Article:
New business for German industrial firms climbed in January on strong foreign demand, official data showed Friday, but domestic orders took a hit from fresh coronavirus restrictions.
Orders rose 1.4 per cent month-on-month, federal statistics office Destatis said in seasonally adjusted figures, rebounding from a 2.2 per cent slump in December.Compared with January 2020, new orders were up 2.5 per cent, Destatis said.
Industrial orders are closely watched as a key indicator of future economic activity, especially in manufacturing powerhouse Germany.The month-on-month January increase was driven by a 4.2 per cent jump in new orders from abroad, particularly outside the eurozone, Destatis said.
Within Germany, new orders plunged 2.6 per cent, reflecting the impact of Covid-19 shutdowns that have sapped demand for consumer goods in Europe's top economy.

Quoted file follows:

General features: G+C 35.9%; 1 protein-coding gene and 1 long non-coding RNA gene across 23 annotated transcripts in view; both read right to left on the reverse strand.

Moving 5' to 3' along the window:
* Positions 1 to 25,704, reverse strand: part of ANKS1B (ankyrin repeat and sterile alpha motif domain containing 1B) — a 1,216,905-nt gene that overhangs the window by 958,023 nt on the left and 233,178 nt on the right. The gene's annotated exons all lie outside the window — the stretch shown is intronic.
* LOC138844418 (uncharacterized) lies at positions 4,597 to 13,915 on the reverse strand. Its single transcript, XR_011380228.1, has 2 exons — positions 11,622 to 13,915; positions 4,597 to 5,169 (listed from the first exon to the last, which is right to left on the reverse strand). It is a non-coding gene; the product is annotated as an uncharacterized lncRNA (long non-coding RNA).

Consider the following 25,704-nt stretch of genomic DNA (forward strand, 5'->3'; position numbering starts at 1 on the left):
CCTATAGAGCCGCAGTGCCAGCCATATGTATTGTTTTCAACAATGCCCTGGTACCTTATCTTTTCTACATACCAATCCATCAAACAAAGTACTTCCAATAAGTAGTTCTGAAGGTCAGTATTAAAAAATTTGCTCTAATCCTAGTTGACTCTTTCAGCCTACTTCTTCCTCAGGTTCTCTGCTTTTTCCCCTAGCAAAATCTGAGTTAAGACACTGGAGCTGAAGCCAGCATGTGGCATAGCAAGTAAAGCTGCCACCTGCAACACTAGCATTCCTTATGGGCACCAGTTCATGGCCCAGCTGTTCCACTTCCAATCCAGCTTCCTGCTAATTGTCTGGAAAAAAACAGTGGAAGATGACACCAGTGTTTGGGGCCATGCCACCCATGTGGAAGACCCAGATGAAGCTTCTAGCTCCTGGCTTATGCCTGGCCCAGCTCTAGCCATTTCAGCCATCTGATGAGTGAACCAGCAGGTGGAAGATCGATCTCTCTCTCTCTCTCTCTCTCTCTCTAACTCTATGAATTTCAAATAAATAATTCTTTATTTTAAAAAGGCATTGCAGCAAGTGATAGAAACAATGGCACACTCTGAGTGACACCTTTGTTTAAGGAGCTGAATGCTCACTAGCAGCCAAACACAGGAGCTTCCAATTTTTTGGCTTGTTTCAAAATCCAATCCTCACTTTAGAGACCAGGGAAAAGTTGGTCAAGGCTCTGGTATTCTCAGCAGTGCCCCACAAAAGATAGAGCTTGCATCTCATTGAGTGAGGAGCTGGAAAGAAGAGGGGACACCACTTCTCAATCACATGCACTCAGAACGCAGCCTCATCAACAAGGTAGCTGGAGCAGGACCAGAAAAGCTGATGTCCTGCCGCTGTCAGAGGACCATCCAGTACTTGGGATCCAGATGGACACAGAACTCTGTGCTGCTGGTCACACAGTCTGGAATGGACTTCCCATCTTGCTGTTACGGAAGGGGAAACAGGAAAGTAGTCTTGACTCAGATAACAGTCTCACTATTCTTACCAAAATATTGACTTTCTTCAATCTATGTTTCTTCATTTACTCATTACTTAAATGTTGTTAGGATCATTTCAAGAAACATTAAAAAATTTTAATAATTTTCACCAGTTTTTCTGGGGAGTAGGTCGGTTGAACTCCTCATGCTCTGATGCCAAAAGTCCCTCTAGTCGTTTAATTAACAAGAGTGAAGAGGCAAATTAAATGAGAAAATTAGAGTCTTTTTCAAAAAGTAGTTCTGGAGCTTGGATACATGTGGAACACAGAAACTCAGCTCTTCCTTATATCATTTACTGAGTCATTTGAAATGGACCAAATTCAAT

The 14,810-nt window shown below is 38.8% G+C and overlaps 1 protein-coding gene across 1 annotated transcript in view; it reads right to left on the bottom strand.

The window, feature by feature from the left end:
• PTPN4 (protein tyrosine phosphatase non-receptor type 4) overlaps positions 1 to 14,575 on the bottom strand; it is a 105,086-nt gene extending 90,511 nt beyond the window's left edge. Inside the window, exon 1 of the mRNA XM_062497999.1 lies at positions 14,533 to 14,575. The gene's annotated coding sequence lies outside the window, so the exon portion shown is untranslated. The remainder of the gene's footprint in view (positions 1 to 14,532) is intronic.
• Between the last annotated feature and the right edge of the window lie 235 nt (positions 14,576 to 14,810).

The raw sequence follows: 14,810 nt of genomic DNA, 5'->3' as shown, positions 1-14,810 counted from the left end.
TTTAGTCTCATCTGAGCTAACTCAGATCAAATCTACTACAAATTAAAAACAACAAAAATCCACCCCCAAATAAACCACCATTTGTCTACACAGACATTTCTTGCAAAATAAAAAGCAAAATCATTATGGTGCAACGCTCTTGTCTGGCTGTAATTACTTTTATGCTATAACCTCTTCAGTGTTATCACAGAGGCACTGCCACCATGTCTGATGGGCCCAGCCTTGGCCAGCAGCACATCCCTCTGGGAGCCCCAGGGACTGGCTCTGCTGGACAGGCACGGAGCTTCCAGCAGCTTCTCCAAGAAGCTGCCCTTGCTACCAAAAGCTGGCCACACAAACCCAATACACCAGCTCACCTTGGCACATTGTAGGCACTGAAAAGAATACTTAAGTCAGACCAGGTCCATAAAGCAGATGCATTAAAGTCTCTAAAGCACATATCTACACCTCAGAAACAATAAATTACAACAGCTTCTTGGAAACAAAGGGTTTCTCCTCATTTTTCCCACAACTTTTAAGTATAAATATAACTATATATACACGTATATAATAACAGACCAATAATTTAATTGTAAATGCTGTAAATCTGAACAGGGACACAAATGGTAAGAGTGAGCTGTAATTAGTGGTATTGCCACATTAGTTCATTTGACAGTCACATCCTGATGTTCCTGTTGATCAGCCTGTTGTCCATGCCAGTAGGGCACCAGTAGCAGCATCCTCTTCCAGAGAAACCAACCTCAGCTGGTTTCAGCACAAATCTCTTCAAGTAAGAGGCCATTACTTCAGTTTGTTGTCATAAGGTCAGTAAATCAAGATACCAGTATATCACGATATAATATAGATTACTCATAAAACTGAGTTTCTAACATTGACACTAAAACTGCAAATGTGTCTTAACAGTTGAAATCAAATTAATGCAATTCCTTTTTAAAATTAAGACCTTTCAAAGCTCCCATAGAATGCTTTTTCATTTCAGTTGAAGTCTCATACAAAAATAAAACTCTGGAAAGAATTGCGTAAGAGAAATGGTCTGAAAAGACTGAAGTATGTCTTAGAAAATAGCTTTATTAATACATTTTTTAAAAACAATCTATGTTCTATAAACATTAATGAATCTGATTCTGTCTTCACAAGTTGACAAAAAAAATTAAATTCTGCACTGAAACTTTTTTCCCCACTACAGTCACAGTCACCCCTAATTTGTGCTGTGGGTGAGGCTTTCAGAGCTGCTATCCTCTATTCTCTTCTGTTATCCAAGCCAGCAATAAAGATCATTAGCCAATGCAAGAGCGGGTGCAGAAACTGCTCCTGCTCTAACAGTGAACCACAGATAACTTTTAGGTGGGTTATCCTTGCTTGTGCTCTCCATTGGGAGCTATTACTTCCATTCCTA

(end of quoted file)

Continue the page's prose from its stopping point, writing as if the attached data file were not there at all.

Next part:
German industrial orders plummeted during the first wave of the pandemic last March and April before recovering as global lockdowns eased. However a second wave of cases at the end of last year forced renewed restrictions in Germany, with authorities closing non-essential shops and imposing tighter rules on working from home. "Orders in the manufacturing sector resumed their upwards trend in January," the economy ministry said in a statement, singling out strong demand in car production and machine-tool making.But analysts highlighted the growing gap between the domestic side and demand for "made in Germany" goods abroad. "Today's data suggest that the industrial strength will continue in 2021," said ING Diba bank analyst Carsten Brzeski. "While retail sales took a sharp hit in January, industrial orders improved," he added. "It looks as if at least industry seems to benefit from the fact that some countries are faster and more advanced with their vaccination strategy and reopenings than Germany.